New image processing technology breaks traditional optics limitations of cameraphones


DxO Aperture allows cameraphones to collect up to 4 times more light, thus extending shooting latitude to dim light environments and higher motion scenes

DxO Labs, a software editor focused on image processing research, has announce DxO Aperture, a new technology that breaks the limitations of traditional optics design. DxO Aperture delivers the ultimate image quality for cameraphones and dramatically extends their shooting latitude.

“Consumers want to take pictures in low light conditions and shoot moving subjects, which cameraphones have been unable to handle due to limited light collection capabilities,” explains Jerome Meniere, CEO of DxO Labs. “By breaking these limits, we believe that DxO Aperture’s revolutionary new approach will dramatically boost cameraphone usage.”

DxO Aperture is based on the award-winning technology of DxO Optics Pro, already adopted worldwide by pros and serious photographers.  This technology mathematically reconstructs the convergence of light rays effectively entering the camera module lense.  By removing major optical convergence constraints, DxO Aperture allows the design of a new type of camera module optics with much wider light collection: typically from an aperture of f/2.8 up to an amazing f/1.4, i.e. physically 4 times more light entering the cameraphone.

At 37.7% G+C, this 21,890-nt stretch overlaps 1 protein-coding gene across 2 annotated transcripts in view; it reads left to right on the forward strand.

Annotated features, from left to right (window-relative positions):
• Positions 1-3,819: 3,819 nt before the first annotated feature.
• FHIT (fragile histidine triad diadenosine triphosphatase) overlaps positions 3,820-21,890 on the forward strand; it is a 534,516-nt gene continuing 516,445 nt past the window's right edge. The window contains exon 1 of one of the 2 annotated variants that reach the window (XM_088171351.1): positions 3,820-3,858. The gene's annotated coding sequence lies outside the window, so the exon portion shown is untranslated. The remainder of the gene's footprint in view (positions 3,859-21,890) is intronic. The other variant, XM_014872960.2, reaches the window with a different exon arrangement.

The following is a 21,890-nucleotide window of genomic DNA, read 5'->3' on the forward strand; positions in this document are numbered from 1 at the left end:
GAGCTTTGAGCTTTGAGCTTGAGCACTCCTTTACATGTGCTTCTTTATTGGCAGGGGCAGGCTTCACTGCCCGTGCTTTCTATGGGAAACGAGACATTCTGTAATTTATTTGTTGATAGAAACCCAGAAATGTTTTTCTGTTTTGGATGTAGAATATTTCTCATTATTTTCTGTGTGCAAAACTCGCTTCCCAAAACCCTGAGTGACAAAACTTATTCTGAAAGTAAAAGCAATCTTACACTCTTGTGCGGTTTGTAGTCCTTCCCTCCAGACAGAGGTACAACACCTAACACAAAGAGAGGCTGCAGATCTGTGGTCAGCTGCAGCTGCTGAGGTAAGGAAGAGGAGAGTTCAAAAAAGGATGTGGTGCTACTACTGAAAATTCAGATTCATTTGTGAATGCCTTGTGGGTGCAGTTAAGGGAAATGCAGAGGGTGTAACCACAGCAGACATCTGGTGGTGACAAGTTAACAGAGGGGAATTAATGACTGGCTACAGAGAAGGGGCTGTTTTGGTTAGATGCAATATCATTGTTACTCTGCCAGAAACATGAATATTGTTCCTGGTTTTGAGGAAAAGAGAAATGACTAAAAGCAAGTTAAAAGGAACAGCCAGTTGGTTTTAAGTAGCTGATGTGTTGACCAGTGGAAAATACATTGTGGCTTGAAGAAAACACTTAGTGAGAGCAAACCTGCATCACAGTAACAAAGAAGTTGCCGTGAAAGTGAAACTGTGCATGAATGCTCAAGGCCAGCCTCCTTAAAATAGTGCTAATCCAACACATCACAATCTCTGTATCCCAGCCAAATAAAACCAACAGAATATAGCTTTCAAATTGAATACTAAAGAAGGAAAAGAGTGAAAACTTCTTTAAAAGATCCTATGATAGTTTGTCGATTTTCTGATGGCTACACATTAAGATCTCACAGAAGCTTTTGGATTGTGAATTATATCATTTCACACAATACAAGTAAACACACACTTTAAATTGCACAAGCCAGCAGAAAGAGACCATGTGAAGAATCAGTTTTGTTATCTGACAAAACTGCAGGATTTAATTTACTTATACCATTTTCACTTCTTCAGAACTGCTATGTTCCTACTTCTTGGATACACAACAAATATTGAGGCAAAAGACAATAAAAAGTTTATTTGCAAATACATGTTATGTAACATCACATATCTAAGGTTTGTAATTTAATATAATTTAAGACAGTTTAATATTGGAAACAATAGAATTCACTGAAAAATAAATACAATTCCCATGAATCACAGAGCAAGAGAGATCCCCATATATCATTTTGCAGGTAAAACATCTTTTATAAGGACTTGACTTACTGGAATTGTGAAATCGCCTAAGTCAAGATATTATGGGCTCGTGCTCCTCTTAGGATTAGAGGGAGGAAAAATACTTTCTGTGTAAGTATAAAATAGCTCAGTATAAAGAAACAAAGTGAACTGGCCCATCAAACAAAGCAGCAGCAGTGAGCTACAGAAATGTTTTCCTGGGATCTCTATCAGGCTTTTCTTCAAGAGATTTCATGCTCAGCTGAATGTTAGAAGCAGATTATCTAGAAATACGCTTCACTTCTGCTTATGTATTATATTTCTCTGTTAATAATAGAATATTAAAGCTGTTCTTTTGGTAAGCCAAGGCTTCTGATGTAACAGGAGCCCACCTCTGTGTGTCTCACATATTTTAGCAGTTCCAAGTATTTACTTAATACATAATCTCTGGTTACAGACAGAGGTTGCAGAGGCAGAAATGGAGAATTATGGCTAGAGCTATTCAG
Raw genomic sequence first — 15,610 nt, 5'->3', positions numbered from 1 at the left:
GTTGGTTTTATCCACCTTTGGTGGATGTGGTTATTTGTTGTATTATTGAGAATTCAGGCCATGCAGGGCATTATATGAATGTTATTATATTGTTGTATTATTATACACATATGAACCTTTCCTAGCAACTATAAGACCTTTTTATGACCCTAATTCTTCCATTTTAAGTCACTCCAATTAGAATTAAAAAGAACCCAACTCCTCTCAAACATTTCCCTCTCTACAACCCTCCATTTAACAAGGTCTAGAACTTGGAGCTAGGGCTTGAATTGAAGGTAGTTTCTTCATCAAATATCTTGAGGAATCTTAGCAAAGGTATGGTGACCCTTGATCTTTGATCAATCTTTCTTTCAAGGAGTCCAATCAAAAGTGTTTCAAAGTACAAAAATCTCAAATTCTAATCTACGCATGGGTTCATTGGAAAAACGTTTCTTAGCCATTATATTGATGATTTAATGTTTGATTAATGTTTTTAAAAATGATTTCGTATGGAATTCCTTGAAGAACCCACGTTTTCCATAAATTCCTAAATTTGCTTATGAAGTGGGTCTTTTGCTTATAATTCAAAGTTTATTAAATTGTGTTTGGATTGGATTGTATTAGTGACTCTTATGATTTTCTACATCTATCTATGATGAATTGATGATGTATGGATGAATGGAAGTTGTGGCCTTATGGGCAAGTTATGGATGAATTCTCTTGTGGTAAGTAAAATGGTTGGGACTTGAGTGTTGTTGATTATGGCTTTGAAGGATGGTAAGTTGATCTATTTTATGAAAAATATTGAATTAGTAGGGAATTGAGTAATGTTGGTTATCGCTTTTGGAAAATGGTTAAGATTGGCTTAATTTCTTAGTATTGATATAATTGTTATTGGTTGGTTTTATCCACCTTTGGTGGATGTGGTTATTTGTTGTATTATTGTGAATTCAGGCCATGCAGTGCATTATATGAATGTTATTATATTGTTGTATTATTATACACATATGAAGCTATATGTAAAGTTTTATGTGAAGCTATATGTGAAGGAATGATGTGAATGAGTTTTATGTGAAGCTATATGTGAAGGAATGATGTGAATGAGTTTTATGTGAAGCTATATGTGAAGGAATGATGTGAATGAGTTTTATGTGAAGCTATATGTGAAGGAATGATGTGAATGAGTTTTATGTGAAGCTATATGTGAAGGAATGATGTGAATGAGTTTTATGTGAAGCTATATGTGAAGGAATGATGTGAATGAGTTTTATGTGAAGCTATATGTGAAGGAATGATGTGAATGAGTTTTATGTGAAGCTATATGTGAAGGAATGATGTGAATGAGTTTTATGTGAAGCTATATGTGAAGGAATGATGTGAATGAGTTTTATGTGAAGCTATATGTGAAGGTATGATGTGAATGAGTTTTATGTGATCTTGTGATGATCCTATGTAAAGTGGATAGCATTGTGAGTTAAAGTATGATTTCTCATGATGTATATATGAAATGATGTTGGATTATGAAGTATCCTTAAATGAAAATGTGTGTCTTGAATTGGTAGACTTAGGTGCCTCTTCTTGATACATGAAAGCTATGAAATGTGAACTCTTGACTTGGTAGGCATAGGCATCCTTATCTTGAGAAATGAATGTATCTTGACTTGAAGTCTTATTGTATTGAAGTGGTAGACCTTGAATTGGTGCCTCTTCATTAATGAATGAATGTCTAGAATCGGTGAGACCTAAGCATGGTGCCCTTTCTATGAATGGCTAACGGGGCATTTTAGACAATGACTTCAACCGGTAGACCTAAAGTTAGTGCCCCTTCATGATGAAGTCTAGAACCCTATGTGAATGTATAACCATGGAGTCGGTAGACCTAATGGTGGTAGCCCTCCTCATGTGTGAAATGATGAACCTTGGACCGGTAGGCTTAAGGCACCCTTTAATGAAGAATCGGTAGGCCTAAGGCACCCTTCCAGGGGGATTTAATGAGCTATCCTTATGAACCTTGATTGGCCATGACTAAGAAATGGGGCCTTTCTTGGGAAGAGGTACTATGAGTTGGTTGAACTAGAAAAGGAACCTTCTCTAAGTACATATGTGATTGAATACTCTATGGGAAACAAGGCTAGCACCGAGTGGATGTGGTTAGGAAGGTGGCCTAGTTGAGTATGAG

This technological breakthrough is the result of a successful scientific collaboration between DxO Labs and leading optics specialists.  DxO Lab’s ambition is to explore how digital imaging redefines the laws of optics design for a variety of consumer and professional imaging applications.

“If opening up the aperture to collect more light seems a sensible solution, then image processing becomes absolutely critical to compensate for all the additional optical defects,” explains Frederic Guichard, Chief Scientist at DxO Labs. “DxO Aperture achieves the tough goal of digitally processing the light rays that are being improperly focused by the optics at full aperture, thus effectively collecting up to 4 times more light per pixel on the sensor plane.”